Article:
- CN’s (CNR) financials for the quarter ending June 30, 2020, have been dealt a blow after COVID-19 tipped the North American freight sector on its head
- The railway operator’s net income fell 60 per cent from C$1.36 billion in the second quarter of last year to $545 million in 2020
- Automotive revenue fell 72 per cent, while revenue from metals and minerals, and petroleum and chemicals fell 30 per cent and 25 per cent, respectively
- The company noted that a sustained decrease in demand for freight transport is likely to continue and that the long-term impacts of the pandemic remain unknown
- CN (CNR) is currently up 1.38 per cent and is trading at $130.46 per share at 10:48am EDT
CN’s (CNR) financials for the quarter ending June 30, have been dealt a blow after COVID-19 tipped the freight sector on its head.
The Montreal-based railway operator’s net income fell 60 per cent C$1.36 billion in the second quarter of last year to $545 million in 2020. Likewise, revenue fell 19 per cent from $3.99 billion last year to $3.2 billion.
The declines were largely attributable to lower volumes across the substantial majority of CN’s commodity groups, which was in turn driven by the COVID-19 outbreak and lower applicable fuel surcharge rates.
During the quarter, the biggest drop was seen in automotive revenue, which fell 72 per cent compared to last year. Revenue from metals and minerals was also down by 30 per cent, while petroleum and chemicals revenue fell 25 per cent.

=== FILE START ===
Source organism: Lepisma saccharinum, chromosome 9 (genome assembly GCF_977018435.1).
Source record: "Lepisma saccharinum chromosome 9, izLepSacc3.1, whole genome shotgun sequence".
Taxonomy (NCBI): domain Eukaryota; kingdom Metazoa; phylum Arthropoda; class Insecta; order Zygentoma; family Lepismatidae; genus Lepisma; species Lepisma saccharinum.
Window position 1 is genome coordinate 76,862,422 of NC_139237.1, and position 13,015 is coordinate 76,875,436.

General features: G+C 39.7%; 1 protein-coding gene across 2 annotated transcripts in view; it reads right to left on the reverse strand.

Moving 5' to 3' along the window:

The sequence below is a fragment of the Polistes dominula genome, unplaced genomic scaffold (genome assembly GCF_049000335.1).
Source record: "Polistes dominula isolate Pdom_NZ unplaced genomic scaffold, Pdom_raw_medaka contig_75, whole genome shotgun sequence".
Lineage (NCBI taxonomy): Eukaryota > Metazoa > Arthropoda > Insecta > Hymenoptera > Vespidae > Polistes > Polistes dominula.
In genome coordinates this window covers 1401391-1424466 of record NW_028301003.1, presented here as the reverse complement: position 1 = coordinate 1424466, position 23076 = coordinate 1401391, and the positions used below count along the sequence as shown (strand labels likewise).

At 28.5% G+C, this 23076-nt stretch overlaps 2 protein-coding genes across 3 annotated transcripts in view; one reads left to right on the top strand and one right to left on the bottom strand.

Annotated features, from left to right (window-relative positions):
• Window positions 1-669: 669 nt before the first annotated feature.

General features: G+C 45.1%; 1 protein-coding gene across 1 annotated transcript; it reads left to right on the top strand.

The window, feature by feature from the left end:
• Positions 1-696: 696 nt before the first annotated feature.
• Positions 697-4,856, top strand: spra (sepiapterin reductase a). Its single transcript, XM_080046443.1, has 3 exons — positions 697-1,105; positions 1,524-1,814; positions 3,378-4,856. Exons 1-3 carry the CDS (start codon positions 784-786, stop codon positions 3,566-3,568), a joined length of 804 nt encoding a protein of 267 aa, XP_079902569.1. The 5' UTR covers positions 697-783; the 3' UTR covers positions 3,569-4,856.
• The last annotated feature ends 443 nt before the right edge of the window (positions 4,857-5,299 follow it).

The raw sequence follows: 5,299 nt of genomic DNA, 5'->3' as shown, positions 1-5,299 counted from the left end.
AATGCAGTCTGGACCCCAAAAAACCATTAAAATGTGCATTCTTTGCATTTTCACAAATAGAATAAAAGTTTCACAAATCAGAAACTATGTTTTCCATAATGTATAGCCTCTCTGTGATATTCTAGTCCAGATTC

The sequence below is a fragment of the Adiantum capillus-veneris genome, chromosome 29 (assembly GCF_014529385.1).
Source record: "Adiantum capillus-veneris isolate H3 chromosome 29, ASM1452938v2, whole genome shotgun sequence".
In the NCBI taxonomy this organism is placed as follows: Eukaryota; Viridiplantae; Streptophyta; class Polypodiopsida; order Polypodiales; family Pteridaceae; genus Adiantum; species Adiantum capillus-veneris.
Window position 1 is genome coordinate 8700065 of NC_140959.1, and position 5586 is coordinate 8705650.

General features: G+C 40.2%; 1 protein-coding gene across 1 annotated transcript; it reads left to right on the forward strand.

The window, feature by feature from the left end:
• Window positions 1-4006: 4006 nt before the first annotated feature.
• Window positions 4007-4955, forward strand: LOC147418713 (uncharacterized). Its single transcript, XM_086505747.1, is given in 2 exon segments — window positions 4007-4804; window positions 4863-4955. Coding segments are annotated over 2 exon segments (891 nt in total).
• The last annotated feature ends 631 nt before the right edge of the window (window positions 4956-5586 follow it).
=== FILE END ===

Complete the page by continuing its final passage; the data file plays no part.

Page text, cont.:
However, this was partially offset by improved shipments of grain, higher volumes of coal exports via west coast ports, as well as freight rate increases.
JJ Ruest, President and CEO of CN, said the company was able to swiftly rightsize its resources and continue the provision of transportation services.
“I’m pleased to reaffirm our commitment in encouraging the economic recovery through our $2.9 billion capital investment plan for 2020 as well as our new investment announcement of the purchase of approximately 1,500 new, efficient, high-capacity, covered hopper cars to expand our grain export business for delivery starting in January of 2021.
“Our strategic long-term approach to investments, together with our continued focus on cost and deployment of innovative technology, as well as our commitment to enabling trade, position us to keep delivering long-term value to our stakeholders,” he added.
As for the rest of 2020, CN says that the fluidity of the pandemic has substantially increased uncertainty in its operating environment, and that sweeping layoffs by its customers, government mandated self-quarantines and closures for non-essential businesses have significantly curbed customer demand.
The company has chosen not to re-issue its 2020 guidance, which was withdrawn earlier in the year, and cautioned that investors should not rely on any previously announced forecasts.
CN (CNR) is currently up 1.38 per cent and is trading at $130.46 per share at 10:48am EDT.